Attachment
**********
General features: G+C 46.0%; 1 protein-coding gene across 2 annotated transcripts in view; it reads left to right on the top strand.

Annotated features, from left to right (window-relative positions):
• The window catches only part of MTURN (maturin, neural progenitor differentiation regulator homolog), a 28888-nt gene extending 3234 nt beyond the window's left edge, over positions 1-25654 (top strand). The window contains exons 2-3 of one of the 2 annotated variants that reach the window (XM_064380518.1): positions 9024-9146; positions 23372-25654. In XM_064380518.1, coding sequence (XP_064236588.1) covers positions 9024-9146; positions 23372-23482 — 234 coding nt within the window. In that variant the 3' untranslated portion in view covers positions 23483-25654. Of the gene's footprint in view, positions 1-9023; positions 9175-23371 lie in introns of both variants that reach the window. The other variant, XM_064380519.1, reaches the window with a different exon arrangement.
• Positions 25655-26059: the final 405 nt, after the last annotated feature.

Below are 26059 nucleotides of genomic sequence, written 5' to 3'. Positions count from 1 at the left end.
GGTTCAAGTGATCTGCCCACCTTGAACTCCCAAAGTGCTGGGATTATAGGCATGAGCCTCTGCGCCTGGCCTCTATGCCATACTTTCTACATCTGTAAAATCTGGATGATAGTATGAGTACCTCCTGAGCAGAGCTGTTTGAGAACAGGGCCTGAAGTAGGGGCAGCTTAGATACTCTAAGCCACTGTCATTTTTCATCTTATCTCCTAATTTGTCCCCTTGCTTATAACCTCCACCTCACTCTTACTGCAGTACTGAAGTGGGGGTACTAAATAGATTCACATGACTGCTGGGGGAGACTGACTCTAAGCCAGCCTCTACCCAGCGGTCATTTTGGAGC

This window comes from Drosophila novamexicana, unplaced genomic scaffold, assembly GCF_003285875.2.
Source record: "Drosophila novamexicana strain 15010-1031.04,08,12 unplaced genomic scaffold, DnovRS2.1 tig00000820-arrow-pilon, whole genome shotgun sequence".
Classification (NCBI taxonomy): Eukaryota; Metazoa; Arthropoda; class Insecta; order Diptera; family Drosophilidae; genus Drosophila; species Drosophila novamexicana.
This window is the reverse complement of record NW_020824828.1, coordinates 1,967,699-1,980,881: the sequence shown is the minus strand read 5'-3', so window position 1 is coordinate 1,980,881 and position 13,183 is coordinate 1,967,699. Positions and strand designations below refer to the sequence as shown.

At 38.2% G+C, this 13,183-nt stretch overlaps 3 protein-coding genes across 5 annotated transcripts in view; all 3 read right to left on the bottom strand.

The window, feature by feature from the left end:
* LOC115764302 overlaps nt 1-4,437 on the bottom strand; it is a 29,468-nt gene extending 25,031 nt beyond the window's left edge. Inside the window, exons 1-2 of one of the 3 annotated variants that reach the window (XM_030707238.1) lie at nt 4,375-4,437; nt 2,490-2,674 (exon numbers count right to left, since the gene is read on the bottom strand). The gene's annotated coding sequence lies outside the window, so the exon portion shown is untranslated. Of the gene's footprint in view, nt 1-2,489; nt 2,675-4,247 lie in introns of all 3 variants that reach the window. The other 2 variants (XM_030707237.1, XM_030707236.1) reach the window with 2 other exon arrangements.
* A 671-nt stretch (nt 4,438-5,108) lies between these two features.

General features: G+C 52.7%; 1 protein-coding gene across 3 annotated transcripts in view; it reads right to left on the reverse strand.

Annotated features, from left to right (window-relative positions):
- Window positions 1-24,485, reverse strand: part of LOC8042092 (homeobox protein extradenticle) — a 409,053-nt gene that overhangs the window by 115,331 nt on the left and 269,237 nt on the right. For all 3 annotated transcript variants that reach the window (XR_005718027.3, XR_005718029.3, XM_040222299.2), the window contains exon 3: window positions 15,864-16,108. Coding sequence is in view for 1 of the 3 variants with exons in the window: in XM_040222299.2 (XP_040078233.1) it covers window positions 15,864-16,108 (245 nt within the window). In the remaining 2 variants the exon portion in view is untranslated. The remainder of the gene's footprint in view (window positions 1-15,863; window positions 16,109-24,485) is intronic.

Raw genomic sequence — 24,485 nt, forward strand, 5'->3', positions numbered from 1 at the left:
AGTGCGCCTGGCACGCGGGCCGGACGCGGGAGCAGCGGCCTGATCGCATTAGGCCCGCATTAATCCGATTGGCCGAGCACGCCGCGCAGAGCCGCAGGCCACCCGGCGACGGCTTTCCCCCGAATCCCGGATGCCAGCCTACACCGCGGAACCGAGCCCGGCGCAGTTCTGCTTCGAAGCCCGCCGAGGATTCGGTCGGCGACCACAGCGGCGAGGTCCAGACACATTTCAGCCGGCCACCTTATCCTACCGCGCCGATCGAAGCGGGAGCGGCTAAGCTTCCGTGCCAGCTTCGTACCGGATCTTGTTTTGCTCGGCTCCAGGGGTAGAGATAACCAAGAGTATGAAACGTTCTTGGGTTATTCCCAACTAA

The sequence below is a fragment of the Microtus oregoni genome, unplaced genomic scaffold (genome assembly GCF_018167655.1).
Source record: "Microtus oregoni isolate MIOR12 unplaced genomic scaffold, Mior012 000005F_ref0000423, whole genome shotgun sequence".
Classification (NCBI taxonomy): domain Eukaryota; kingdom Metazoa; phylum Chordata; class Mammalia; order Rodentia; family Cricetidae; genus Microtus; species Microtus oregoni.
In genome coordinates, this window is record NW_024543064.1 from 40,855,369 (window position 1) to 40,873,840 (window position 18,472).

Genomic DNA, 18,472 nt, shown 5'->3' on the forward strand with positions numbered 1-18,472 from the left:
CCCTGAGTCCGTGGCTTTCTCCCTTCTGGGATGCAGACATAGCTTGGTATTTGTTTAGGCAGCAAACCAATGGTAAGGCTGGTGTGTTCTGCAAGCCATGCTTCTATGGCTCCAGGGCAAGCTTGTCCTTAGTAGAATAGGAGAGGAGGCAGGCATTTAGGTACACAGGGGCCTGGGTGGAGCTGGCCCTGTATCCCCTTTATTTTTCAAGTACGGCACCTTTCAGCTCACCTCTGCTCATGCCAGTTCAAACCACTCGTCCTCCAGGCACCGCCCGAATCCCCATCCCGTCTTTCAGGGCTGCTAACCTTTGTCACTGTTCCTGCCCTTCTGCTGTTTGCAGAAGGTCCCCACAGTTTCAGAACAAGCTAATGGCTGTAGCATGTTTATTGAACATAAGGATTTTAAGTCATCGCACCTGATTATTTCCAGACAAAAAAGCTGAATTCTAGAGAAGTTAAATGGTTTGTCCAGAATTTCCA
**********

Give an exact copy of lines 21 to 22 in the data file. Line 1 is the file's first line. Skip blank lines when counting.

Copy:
Source record: "Microtus oregoni isolate MIOR12 unplaced genomic scaffold, Mior012 000005F_ref0000423, whole genome shotgun sequence".
Classification (NCBI taxonomy): domain Eukaryota; kingdom Metazoa; phylum Chordata; class Mammalia; order Rodentia; family Cricetidae; genus Microtus; species Microtus oregoni.